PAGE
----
I suppose it'll get harder as time goes by, naming things, finding some trope to associate with the name or piece of jewelry. Now, since I just made a trio of love-token necklaces and am faced with naming them, I thought to use the initials on the tokens as a correlative device and am sitting here surrounded by poetry anthologies, searching the indexes of first lines for three words that match the initials.

This may be a dumb, not to mention extremely time-intensive, idea. Especially for three initials. Two initials are more doable. One is too becomes more like picking a word at random. So far, for the token SJP/SPJ/PJS/PSJ/JSP/JPS, I've hit upon "primrose, salutations..." The third word should begin with a J, but it's "miry." So, I think to myself, Maybe two will do, and I go to the page the poem is on.

I laugh. Of course, given the way my weekend has been going, it's a Sylvia Plath poem; what else would be there on page 1416, attached to those words? And the next? "miry skull of a half-eaten ram." Um, okay, who would want to wear that around her neck? Well, maybe plenty, but not me. 

"Here. Here's your necklace."

Sorry; have a unicorn chaser...

Postscript: Mike was standing in the kitchen, making me a brown-rice quesadilla, because he's sweet like that, and he asked me what I was working on.

"A blog post."

"What about."

"A bloody ram's head."

"Is there a picture?!"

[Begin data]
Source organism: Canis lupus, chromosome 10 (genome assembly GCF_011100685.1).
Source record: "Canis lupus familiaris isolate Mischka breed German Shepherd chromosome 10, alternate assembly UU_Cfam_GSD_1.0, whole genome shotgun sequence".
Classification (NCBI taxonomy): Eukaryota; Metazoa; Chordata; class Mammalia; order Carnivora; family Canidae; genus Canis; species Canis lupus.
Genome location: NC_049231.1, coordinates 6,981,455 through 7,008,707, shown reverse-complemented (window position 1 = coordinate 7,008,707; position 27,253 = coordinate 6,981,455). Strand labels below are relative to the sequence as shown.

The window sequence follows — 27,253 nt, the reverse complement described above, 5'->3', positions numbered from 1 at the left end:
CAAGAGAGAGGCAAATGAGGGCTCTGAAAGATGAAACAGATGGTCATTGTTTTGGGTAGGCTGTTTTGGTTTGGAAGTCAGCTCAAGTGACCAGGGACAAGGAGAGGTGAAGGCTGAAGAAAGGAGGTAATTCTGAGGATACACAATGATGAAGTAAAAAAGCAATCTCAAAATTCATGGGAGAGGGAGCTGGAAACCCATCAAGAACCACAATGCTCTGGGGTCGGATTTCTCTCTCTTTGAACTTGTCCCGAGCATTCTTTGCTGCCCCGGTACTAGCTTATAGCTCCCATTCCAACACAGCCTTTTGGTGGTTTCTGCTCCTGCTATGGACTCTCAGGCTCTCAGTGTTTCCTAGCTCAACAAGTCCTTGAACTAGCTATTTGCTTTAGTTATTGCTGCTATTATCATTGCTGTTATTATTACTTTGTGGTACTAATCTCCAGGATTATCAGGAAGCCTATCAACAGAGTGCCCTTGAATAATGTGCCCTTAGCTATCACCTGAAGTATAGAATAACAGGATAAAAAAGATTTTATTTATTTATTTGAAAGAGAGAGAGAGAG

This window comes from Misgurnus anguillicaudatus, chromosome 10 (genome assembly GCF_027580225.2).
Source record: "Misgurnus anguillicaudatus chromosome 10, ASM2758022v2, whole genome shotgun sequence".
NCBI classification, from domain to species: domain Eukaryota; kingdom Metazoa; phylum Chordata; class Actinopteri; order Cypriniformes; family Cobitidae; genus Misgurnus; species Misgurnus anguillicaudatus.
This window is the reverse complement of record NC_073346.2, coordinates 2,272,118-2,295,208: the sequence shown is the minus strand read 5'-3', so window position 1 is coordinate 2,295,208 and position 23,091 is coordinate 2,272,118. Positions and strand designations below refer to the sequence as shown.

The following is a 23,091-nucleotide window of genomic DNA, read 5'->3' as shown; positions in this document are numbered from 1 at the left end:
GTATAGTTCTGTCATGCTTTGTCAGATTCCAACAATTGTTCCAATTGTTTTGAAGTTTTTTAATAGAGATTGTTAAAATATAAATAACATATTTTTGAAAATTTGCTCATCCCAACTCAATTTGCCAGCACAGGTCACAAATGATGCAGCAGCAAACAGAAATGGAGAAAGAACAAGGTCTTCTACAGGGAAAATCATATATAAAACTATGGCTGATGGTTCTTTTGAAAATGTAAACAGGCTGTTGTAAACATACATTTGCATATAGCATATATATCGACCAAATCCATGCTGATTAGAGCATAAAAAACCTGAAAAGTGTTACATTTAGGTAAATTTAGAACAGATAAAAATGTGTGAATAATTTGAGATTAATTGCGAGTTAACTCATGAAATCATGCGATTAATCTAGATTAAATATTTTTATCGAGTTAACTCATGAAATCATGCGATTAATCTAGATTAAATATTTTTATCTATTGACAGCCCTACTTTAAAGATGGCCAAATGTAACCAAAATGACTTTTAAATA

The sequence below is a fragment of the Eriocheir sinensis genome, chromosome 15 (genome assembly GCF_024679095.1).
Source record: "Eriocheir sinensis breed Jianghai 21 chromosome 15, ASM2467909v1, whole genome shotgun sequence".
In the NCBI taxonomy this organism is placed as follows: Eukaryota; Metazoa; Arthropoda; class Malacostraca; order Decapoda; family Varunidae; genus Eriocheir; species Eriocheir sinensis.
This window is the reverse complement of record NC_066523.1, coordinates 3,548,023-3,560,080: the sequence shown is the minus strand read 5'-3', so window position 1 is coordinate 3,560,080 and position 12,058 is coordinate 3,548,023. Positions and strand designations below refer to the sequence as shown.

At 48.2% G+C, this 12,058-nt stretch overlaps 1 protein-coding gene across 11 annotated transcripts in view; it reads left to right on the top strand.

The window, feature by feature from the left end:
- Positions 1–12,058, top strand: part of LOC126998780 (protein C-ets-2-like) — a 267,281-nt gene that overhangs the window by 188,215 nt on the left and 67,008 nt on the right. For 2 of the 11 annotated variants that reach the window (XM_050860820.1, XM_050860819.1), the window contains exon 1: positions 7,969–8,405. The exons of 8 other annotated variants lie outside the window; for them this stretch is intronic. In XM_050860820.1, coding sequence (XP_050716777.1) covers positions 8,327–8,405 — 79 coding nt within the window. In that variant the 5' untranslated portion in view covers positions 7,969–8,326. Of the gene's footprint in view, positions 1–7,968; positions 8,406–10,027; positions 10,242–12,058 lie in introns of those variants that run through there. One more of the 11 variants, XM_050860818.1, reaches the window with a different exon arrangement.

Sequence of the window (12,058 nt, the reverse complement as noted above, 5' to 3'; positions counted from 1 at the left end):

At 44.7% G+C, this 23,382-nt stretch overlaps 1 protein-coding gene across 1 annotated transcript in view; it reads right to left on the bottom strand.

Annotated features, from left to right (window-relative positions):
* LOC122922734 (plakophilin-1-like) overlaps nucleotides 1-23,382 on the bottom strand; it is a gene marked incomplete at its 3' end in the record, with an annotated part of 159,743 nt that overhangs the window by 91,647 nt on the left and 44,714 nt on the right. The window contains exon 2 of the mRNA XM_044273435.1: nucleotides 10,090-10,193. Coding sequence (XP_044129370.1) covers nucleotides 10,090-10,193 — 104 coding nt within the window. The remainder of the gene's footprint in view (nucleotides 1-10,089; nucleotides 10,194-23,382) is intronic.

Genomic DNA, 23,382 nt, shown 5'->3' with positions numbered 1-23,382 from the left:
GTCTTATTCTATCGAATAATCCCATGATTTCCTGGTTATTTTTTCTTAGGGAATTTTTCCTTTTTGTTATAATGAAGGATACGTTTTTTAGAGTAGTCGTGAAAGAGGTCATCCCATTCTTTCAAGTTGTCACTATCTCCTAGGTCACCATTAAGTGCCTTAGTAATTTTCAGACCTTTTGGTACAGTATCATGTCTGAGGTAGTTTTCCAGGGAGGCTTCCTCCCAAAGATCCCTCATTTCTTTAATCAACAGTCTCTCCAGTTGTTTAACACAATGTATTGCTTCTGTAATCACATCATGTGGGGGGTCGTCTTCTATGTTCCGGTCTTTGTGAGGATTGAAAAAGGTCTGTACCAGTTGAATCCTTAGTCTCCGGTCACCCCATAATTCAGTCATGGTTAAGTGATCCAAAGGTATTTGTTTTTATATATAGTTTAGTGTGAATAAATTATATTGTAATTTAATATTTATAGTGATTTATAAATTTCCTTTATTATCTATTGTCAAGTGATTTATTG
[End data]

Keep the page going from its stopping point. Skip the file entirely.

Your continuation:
"Yes. But I put another picture below it to get that picture out of your head. But it's gory, too."

"Why would you do that? I don't think I'll be able to read it. What's the title?"

"Naming Things."

"Maiming Things?!!"

"No, naming things."

"Whew. I thought I was gonna have to tell people my wife started a blog called Maiming Things."

Friday, January 6, 2012

say hello to Alma and Ben, earrings

antique assemblage earrings
I'm not sure what I will call this pair, maybe Alma & Ben. They were described as love tokens in the auction I won, but they look more like they were cut from some other existing piece of silver, since there is cutwork on the backs. At any rate, they're silver. And the coral bits are coral, originally from an antique necklace that belonged to my grandmother. The string disintegrated, so I've had this box of coral pieces with drilled holes, thinking I'd eventually use them for something, and lo and behold: Alma & Ben.